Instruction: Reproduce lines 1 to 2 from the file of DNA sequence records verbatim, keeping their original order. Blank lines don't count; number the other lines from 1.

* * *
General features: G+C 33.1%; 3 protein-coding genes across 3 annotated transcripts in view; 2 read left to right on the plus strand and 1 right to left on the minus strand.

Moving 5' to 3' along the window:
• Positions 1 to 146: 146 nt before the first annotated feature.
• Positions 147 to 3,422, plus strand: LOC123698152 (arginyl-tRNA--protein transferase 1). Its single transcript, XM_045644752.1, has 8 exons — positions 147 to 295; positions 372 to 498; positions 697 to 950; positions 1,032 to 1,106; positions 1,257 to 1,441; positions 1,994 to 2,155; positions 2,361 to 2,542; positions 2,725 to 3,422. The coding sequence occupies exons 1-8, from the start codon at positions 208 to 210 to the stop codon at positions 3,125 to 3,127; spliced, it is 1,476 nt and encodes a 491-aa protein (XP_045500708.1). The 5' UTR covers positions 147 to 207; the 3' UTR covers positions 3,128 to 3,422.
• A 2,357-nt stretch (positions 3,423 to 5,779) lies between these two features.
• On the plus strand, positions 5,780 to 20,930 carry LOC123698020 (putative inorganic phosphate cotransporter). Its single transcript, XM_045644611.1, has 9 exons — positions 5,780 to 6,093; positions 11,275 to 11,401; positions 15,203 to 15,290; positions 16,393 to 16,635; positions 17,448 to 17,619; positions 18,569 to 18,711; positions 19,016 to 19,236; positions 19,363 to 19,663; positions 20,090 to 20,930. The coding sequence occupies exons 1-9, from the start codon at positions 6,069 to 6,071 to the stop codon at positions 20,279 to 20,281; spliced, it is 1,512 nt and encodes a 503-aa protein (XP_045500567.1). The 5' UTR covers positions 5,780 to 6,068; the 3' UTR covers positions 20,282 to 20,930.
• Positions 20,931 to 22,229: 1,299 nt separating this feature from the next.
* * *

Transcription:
General features: G+C 33.1%; 3 protein-coding genes across 3 annotated transcripts in view; 2 read left to right on the plus strand and 1 right to left on the minus strand.

Moving 5' to 3' along the window: